A 23 percent jump in the Republican Latino vote in the recent midterm elections is giving the GOP hope that it can cut even deeper into the Democrats‘ hold on Hispanic voters in the upcoming presidential election. Exit polling being dissected by the Republicans shows that the Latino vote jumped from 29 percent in 2008 to 38 percent on November 2. What’s more, the vote was best in districts and states where candidates didn’t bash Latinos over issues such as immigration, a lesson Hispanic leaders hope the GOP pays attention to.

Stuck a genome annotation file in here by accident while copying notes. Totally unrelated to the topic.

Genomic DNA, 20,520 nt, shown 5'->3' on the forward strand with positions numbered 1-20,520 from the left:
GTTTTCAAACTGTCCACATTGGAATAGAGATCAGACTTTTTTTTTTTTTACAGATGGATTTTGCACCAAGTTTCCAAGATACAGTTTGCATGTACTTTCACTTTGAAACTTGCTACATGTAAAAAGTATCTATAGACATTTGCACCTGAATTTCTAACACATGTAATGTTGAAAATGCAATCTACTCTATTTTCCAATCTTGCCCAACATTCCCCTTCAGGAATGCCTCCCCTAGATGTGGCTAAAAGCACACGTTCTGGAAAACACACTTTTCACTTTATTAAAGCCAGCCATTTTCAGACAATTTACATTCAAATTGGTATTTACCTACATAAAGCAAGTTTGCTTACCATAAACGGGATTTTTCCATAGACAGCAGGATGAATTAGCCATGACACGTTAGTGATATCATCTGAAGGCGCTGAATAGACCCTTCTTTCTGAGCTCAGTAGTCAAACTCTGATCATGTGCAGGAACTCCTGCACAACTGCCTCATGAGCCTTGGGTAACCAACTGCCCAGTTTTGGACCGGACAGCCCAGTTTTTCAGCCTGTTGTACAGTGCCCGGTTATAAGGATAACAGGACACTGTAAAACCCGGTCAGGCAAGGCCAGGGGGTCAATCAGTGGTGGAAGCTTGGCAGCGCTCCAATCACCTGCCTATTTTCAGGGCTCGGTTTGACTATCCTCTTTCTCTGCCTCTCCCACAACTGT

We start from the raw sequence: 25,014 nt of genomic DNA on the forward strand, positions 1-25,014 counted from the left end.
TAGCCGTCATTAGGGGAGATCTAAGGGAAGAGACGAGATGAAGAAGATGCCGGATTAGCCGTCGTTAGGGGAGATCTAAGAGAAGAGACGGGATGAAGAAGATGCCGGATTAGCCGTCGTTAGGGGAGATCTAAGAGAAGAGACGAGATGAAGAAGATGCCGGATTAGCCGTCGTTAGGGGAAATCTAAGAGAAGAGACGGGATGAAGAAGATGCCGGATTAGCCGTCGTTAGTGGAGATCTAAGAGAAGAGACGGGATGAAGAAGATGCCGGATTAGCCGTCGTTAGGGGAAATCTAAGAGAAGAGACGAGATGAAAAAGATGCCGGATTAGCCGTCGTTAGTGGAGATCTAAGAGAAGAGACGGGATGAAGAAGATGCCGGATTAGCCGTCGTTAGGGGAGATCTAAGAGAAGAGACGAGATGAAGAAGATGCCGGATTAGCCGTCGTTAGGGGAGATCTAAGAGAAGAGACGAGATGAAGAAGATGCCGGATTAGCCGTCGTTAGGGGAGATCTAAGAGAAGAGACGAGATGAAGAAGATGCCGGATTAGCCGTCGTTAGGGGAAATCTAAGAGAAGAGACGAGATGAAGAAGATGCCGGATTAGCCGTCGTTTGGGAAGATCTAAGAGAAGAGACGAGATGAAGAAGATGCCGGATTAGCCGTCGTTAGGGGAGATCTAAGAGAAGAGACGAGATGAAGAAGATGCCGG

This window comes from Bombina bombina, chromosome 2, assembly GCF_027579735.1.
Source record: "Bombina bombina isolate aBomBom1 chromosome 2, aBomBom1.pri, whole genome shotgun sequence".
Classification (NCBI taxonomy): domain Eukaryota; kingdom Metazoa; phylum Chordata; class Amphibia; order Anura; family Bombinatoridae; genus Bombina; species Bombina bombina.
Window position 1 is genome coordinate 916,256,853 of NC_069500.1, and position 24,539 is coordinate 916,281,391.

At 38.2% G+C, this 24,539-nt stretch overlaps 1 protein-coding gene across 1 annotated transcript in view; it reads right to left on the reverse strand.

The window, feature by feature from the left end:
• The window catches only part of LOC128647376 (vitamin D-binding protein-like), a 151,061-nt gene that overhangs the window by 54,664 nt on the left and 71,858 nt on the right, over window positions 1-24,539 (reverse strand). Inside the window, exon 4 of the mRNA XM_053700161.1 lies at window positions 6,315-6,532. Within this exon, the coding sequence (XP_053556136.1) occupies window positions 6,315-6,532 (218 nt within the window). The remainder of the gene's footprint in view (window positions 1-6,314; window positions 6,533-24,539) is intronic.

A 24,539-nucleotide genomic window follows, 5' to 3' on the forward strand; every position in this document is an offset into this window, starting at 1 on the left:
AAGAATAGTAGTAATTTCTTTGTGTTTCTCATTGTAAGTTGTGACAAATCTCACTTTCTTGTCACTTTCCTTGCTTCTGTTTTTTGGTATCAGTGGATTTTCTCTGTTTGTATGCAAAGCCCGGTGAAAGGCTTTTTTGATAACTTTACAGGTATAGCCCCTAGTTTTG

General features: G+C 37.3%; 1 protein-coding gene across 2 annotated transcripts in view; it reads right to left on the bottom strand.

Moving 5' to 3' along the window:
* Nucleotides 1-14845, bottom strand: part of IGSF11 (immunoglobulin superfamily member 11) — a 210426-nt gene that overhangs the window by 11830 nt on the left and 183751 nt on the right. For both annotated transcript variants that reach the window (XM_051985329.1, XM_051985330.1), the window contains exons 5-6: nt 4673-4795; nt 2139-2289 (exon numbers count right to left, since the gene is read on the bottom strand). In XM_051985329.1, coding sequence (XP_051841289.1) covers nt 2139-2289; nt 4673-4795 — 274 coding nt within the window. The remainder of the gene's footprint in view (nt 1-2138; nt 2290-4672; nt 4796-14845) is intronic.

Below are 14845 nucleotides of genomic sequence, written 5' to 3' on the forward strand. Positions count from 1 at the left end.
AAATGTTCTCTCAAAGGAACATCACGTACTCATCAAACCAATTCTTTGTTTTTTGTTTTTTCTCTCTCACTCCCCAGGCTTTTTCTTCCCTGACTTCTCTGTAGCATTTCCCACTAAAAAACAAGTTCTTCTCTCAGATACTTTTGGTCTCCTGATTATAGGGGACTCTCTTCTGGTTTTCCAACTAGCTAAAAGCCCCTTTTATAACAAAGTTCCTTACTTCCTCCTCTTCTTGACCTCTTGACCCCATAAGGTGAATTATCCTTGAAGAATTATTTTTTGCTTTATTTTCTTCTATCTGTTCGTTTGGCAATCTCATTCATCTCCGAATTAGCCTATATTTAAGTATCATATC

For example, in Nevada, a GOP Senate candidate depicted immigrants as criminals, and she lost their vote, say GOP analysts. In states like Florida and Texas, where Latinos were embraced, the GOP did well. “Contrary to the post-election liberal spin that Democrats dominated the Latino vote, the final numbers show that the GOP made significant gains with Latinos,” said Alfonso Aguilar, Executive Director of the Latino Partnership for Conservative Principles. He and others say that the path to a larger Latino vote is to push for broad immigration reform, a road the GOP does not appear ready to drive down. Ironically, the same thing is being said among Democrats. Democratic pollster Stanley Greenberg, for example, is now urging President Obama to take up immigration reform at the start of the year.